• First Log FlumeEl Aserradero (1963)
  • First Mine Train Roller Coaster – The Runaway Mine Train (1966)
  • First relaunch of the modern-day parachute ride - Texas Chute Out (1976) Removed in 2012.[23]
  • First Freefall Ride - Texas Cliffhanger (later renamed G-Force and then Wildcatter) (1982). Removed in 2007.[24]
  • First RMC I-Box hybrid coaster - New Texas Giant (2011)

Records[edit]

Awards[edit]

Events[edit]

Six Flags Over Texas hosts a number of events for different holidays all throughout the operating season that often draws thousands of visitors to the park.

  • Fright Fest – Originally only one night in October called 'Fright Night', Fright Fest is the annual Halloween festival at Six Flags Over Texas. Fright Fest takes place throughout the month of October and features several specialized additions to the park. Haunted houses, decorated pathways, patrolling ghouls and spooky music all contribute to the park's transformation into a giant 'scream' park.
  • Holiday in the Park – A tradition started in 1985, Holiday in the Park is now one of the park's most popular seasonal events as the park's season winds down towards the end of November and throughout December. Hundreds of thousands of Christmas lights are strung around the park buildings and rides. An authentic snow hill is available for visitors to sled down. Festive holiday shows, arts and crafts, and delicious seasonal food also bring the holidays to Six Flags Over Texas.

Controversy[edit]

Six different flags that have flown over Texas

The Confederacy section was a name of a theme area until the mid-1990's, which showcased Confederate Battle Flags and a Civil War re-enactment. The area was rethemed to "Old South" and all Confederate Battle Flags were removed. The land drew little attention as there wasn't any high-profile rides in the themed land.[25] Yet the flag continued to wave at the park entrance.[25] In August 2017, in response to the controversial Unite the Right rally that was held in Charlottesville, Virginia, the park replaced its six flags (which had included the first Confederate flag, a Republic of Texas flag, a 19th century Spanish flag, a 18th century French flag, a 19th century United States flag, and a 19th century Mexican flag) with six American flags. A representative of the park told KXAS-TV, "We always choose to focus on celebrating the things that unite us versus those that divide us. As such, we have changed the flag displays in our park to feature American flags."[26][27]

References[edit]

  1. ^ "Sixflags.com". Archived from the original on 2007-10-29. Retrieved 2009-08-27.
  2. ^ "The first Six Flags opens in Texas". history.com. Archived from the original on December 30, 2019. Retrieved May 2, 2020.
  3. ^ a b "2015 Six Flags Entertainment Corporation Annual Report" (PDF). SixFlags.com. Archived (PDF) from the original on August 18, 2016. Retrieved July 20, 2016.
  4. ^ "Success, Accidentally". Arlington Today. July 30, 2016. Archived from the original on February 12, 2017. Retrieved February 8, 2017.
  5. ^ "Six Flags Over Texas Fund Ltd". Bloomberg L.P. Archived from the original on February 11, 2017. Retrieved February 8, 2017.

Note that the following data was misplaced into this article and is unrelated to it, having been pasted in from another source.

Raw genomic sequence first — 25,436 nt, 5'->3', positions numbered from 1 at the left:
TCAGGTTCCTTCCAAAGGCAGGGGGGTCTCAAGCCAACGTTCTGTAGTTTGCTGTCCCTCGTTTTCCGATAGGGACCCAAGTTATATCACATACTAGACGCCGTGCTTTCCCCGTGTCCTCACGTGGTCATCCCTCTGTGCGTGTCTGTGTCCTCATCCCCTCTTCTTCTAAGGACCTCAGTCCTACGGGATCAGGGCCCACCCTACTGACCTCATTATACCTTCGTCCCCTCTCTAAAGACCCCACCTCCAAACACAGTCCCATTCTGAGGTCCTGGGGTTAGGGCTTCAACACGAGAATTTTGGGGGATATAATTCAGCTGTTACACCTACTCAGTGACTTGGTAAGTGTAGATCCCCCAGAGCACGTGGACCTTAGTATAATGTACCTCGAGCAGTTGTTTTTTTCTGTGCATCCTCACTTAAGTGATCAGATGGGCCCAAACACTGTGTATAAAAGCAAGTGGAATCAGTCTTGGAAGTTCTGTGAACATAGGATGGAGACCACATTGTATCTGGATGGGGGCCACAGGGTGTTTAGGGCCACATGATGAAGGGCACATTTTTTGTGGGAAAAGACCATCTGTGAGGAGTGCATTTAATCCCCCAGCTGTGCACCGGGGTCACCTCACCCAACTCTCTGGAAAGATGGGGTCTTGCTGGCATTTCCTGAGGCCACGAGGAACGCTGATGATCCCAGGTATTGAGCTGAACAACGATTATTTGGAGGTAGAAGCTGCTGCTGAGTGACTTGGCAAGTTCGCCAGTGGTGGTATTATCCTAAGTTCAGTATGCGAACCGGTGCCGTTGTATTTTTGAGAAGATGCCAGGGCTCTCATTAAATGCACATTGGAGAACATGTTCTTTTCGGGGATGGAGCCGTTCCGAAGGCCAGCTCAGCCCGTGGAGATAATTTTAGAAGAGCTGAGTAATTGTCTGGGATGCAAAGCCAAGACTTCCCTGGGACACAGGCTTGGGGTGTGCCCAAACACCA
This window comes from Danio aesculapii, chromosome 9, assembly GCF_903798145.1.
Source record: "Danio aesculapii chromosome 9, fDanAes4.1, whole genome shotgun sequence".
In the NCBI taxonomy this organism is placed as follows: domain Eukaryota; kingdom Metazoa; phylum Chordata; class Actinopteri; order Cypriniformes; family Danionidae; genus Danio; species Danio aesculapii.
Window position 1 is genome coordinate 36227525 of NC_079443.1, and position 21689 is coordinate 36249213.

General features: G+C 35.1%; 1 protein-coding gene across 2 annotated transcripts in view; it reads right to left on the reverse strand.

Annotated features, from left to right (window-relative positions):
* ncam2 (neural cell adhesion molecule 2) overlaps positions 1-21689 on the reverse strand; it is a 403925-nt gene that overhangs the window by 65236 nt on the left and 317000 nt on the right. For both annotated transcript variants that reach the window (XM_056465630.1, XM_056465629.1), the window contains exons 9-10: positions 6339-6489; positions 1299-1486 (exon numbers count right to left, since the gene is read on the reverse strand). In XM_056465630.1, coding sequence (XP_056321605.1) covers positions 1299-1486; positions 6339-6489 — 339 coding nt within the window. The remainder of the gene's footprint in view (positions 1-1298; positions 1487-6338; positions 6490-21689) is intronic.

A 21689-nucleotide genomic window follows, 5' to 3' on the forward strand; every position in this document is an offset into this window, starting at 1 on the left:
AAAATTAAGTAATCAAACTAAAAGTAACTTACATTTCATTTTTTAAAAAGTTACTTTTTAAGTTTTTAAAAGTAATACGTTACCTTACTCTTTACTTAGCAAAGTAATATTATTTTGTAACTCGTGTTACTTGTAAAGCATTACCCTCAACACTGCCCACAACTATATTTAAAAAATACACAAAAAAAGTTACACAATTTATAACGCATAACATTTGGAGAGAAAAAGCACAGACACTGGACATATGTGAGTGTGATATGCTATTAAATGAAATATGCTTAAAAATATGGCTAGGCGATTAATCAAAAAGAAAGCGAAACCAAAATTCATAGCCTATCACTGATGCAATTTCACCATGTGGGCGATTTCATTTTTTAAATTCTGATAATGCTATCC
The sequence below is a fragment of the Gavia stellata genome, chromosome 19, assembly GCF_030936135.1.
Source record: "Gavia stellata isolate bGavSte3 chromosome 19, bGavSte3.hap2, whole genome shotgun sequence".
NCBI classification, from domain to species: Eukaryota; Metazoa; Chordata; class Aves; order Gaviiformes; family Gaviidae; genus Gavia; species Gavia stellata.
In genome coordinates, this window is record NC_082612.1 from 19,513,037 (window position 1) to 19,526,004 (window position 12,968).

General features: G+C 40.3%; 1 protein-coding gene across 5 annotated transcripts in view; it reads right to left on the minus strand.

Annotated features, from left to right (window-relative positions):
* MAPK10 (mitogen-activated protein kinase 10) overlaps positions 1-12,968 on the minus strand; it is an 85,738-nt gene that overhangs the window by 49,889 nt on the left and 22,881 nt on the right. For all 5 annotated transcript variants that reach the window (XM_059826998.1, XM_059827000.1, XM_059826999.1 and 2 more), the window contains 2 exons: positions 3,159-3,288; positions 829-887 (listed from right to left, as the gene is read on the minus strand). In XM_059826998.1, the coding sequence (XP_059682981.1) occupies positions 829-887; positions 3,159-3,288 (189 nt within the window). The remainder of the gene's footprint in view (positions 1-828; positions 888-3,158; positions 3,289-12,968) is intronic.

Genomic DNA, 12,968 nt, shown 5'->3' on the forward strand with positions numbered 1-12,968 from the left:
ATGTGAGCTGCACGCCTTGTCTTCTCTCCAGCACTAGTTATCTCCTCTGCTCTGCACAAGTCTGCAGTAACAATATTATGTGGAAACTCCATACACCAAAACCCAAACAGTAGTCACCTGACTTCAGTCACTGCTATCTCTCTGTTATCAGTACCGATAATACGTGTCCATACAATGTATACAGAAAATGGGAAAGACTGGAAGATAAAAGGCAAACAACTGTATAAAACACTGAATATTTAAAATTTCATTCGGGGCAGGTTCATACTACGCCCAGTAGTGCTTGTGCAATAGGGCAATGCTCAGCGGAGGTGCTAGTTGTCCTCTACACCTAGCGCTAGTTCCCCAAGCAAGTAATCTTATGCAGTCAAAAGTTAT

6. ^ "Wayback Wednesday: Six Flags over Texas opens its gates". oklahoman.com. Retrieved May 2, 2020.
  7. ^ "Flags Fly For New Six Flags Book". patch.com. November 10, 2016. Retrieved May 2, 2020.
  8. ^ Victoria W. Wolcott (16 August 2012). Race, Riots, and Roller Coasters: The Struggle Over Segregated Recreation in America. University of Pennsylvania Press. p. 158. ISBN 0-8122-0759-9. Archived from the original on 23 June 2016. Retrieved 16 October 2016.
  9. ^ a b c Seifert, Jeffrey (2011). "Six Flags Over Five Decades". RollerCoaster! Magazine. 32 (3): 4–23. ISSN 0896-7261.
  10. ^ Federal Reserve Bank of Minneapolis. "Consumer Price Index (estimate) 1800–". Retrieved January 1, 2020.
  11. ^ "1961 Park Map" Archived 2012-03-01 at the Wayback Machine, rcreride.com.
  12. ^ Baker, Evelyn (2018). Historic Tales of Arlington, Texas. The History Press. p. 75. Retrieved May 17, 2020.
  13. ^ Larry, Luck. "THE SIX FLAGS OIL DERRICK CELEBRATES ITS 50TH BIRTHDAY". mix931fm.com. Archived from the original on October 1, 2019. Retrieved May 17, 2020.
  14. ^ "Texas Giant Opening April 22". Archived from the original on 2011-03-13. Retrieved 2011-03-15.
  15. ^ MacDonald, Brady (November 25, 2010). "Six Flags amusement parks prepare for thematic makeovers". LA Times. Retrieved November 27, 2010.
  16. ^ "Themed Areas: Six Flags Fiesta Texas". Sixflags.com. Retrieved March 17, 2013.
  17. ^ "Six Flags Over Texas Changing To Year-Round Weekend & Holiday Operation". August 29, 2019. Retrieved July 27, 2020.
  18. ^ "Six Flags Over Texas, Six Flags Fiesta Texas suspend operations through the end of March". March 13, 2020. Retrieved May 6, 2020.
  19. ^ "Six Flags Over Texas Donates Food To Arlington Charity". April 20, 2020. Retrieved July 27, 2020.
  20. ^ "Opening dates announced for Six Flags over Texas, Hurricane Harbor, Hawaiian Falls". June 4, 2020. Retrieved July 27, 2020.
  21. ^ "Six Flags Over Texas, Hurricane Harbor to reopen June 22 with new safety protocols". June 4, 2020. Retrieved July 27, 2020.
  22. ^ a b Seifert, Jeffrey; Slade, Gary (2011). "Six Flags Over Texas Celebrates 50th Anniversary". Amusement Today. 15 (5): 1B–23B.
  23. ^ "Guide to Six Flags Over Texas". Archived from the original on 2013-12-22. Retrieved 2014-06-24.
  24. ^ Ahles, Andrea (September 24, 2007). "Six Flags to add Tony Hawk rollercoaster". Star-Telegram.com. Archived from the original on October 11, 2007. Retrieved February 21, 2019.
  25. ^ a b "Six Flags Over Texas started distancing from the Confederate battle flag decades ago". August 18, 2015. Retrieved July 27, 2020.
  26. ^ Morris, David Z. (August 18, 2017). "Six Flags Pulls Down Confederate Flags". Fortune. Archived from the original on August 18, 2017. Retrieved August 19, 2017.
  27. ^ "Six Flags Over Texas removes Confederate flag, reversing earlier decision | Fox News". FoxNews.com. August 18, 2017. Archived from the original on August 26, 2017. Retrieved August 26, 2017.

External links[edit]